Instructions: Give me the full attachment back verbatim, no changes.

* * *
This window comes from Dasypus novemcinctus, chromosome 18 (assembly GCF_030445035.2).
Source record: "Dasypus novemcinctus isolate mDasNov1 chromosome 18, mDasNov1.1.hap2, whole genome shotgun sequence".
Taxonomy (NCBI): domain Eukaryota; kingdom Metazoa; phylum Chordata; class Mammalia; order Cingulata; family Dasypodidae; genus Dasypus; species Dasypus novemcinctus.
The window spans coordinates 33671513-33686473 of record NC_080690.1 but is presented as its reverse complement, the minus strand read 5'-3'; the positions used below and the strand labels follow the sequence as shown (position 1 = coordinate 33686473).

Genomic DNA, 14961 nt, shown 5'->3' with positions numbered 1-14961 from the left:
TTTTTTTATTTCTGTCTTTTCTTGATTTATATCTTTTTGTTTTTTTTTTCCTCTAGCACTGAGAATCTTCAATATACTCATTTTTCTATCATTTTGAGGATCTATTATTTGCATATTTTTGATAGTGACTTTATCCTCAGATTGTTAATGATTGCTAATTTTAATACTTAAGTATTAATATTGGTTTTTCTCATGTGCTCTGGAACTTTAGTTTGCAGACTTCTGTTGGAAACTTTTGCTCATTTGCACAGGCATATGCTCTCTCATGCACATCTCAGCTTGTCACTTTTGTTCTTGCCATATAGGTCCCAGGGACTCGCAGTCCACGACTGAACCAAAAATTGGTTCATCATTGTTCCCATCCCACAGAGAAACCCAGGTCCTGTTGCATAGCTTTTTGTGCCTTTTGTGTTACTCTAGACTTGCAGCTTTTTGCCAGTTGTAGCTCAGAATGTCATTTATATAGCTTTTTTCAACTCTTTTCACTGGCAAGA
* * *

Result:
This window comes from Dasypus novemcinctus, chromosome 18 (assembly GCF_030445035.2).
Source record: "Dasypus novemcinctus isolate mDasNov1 chromosome 18, mDasNov1.1.hap2, whole genome shotgun sequence".
Taxonomy (NCBI): domain Eukaryota; kingdom Metazoa; phylum Chordata; class Mammalia; order Cingulata; family Dasypodidae; genus Dasypus; species Dasypus novemcinctus.
The window spans coordinates 33671513-33686473 of record NC_080690.1 but is presented as its reverse complement, the minus strand read 5'-3'; the positions used below and the strand labels follow the sequence as shown (position 1 = coordinate 33686473).

Genomic DNA, 14961 nt, shown 5'->3' with positions numbered 1-14961 from the left:
TTTTTTTATTTCTGTCTTTTCTTGATTTATATCTTTTTGTTTTTTTTTTCCTCTAGCACTGAGAATCTTCAATATACTCATTTTTCTATCATTTTGAGGATCTATTATTTGCATATTTTTGATAGTGACTTTATCCTCAGATTGTTAATGATTGCTAATTTTAATACTTAAGTATTAATATTGGTTTTTCTCATGTGCTCTGGAACTTTAGTTTGCAGACTTCTGTTGGAAACTTTTGCTCATTTGCACAGGCATATGCTCTCTCATGCACATCTCAGCTTGTCACTTTTGTTCTTGCCATATAGGTCCCAGGGACTCGCAGTCCACGACTGAACCAAAAATTGGTTCATCATTGTTCCCATCCCACAGAGAAACCCAGGTCCTGTTGCATAGCTTTTTGTGCCTTTTGTGTTACTCTAGACTTGCAGCTTTTTGCCAGTTGTAGCTCAGAATGTCATTTATATAGCTTTTTTCAACTCTTTTCACTGGCAAGA